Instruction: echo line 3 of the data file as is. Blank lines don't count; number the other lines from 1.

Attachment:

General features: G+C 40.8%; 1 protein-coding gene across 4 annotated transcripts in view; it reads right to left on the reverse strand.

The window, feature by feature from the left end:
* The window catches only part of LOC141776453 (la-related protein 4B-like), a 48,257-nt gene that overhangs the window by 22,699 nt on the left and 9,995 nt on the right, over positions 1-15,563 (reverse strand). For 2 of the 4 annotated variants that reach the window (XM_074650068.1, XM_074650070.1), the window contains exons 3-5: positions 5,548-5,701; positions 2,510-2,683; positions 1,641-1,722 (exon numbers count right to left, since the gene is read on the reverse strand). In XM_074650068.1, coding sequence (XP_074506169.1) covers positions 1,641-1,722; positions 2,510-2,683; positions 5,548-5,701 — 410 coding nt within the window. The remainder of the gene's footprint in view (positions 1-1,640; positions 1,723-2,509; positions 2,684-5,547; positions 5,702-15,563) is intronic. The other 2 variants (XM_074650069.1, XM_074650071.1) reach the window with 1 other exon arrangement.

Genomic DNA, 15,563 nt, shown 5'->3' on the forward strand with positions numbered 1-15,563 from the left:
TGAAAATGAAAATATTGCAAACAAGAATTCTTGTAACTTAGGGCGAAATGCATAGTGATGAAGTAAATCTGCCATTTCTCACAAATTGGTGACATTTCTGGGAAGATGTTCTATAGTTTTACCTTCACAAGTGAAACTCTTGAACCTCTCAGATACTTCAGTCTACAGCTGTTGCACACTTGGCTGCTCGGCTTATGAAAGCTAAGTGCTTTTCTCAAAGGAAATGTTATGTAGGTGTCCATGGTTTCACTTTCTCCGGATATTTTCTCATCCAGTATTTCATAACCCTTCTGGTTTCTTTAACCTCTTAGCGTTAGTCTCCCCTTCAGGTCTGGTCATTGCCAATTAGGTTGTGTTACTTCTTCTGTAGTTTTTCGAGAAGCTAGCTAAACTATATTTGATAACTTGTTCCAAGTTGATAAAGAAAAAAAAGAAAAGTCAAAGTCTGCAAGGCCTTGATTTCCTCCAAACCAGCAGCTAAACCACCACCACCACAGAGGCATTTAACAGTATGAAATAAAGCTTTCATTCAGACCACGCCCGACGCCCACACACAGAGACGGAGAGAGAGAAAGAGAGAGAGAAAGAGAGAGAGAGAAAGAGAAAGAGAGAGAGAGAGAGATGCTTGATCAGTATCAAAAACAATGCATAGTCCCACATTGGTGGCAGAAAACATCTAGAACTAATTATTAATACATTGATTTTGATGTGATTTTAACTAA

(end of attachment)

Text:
* The window catches only part of LOC141776453 (la-related protein 4B-like), a 48,257-nt gene that overhangs the window by 22,699 nt on the left and 9,995 nt on the right, over positions 1-15,563 (reverse strand). For 2 of the 4 annotated variants that reach the window (XM_074650068.1, XM_074650070.1), the window contains exons 3-5: positions 5,548-5,701; positions 2,510-2,683; positions 1,641-1,722 (exon numbers count right to left, since the gene is read on the reverse strand). In XM_074650068.1, coding sequence (XP_074506169.1) covers positions 1,641-1,722; positions 2,510-2,683; positions 5,548-5,701 — 410 coding nt within the window. The remainder of the gene's footprint in view (positions 1-1,640; positions 1,723-2,509; positions 2,684-5,547; positions 5,702-15,563) is intronic. The other 2 variants (XM_074650069.1, XM_074650071.1) reach the window with 1 other exon arrangement.